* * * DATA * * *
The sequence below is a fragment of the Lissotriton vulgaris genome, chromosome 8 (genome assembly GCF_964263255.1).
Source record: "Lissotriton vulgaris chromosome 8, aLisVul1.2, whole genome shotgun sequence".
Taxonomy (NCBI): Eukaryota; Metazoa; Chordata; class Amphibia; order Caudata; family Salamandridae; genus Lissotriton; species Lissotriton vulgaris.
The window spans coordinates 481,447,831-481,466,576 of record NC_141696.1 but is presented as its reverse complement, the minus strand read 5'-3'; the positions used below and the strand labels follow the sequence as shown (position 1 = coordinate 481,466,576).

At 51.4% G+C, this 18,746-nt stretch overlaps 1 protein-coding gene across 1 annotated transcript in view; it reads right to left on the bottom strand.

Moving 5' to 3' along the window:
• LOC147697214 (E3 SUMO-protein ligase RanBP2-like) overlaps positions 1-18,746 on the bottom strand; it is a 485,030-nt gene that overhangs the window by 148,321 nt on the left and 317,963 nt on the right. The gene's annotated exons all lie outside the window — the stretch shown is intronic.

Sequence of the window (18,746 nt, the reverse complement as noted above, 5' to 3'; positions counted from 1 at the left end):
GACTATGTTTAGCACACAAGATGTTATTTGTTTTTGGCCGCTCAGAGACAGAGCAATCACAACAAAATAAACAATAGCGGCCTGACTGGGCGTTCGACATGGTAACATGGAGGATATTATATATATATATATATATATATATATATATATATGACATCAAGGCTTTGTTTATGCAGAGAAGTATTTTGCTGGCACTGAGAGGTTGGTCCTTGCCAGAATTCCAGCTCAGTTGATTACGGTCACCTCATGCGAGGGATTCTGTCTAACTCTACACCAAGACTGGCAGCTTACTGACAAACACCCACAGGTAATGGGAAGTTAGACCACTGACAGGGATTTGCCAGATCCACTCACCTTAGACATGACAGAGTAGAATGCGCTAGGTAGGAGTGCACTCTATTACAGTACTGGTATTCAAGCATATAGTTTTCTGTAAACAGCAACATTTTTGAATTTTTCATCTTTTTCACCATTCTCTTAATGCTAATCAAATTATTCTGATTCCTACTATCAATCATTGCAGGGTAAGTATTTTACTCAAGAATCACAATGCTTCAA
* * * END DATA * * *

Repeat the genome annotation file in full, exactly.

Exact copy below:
The sequence below is a fragment of the Lissotriton vulgaris genome, chromosome 8 (genome assembly GCF_964263255.1).
Source record: "Lissotriton vulgaris chromosome 8, aLisVul1.2, whole genome shotgun sequence".
Taxonomy (NCBI): Eukaryota; Metazoa; Chordata; class Amphibia; order Caudata; family Salamandridae; genus Lissotriton; species Lissotriton vulgaris.
The window spans coordinates 481,447,831-481,466,576 of record NC_141696.1 but is presented as its reverse complement, the minus strand read 5'-3'; the positions used below and the strand labels follow the sequence as shown (position 1 = coordinate 481,466,576).

At 51.4% G+C, this 18,746-nt stretch overlaps 1 protein-coding gene across 1 annotated transcript in view; it reads right to left on the bottom strand.

Moving 5' to 3' along the window:
• LOC147697214 (E3 SUMO-protein ligase RanBP2-like) overlaps positions 1-18,746 on the bottom strand; it is a 485,030-nt gene that overhangs the window by 148,321 nt on the left and 317,963 nt on the right. The gene's annotated exons all lie outside the window — the stretch shown is intronic.

Sequence of the window (18,746 nt, the reverse complement as noted above, 5' to 3'; positions counted from 1 at the left end):
GACTATGTTTAGCACACAAGATGTTATTTGTTTTTGGCCGCTCAGAGACAGAGCAATCACAACAAAATAAACAATAGCGGCCTGACTGGGCGTTCGACATGGTAACATGGAGGATATTATATATATATATATATATATATATATATATATATGACATCAAGGCTTTGTTTATGCAGAGAAGTATTTTGCTGGCACTGAGAGGTTGGTCCTTGCCAGAATTCCAGCTCAGTTGATTACGGTCACCTCATGCGAGGGATTCTGTCTAACTCTACACCAAGACTGGCAGCTTACTGACAAACACCCACAGGTAATGGGAAGTTAGACCACTGACAGGGATTTGCCAGATCCACTCACCTTAGACATGACAGAGTAGAATGCGCTAGGTAGGAGTGCACTCTATTACAGTACTGGTATTCAAGCATATAGTTTTCTGTAAACAGCAACATTTTTGAATTTTTCATCTTTTTCACCATTCTCTTAATGCTAATCAAATTATTCTGATTCCTACTATCAATCATTGCAGGGTAAGTATTTTACTCAAGAATCACAATGCTTCAA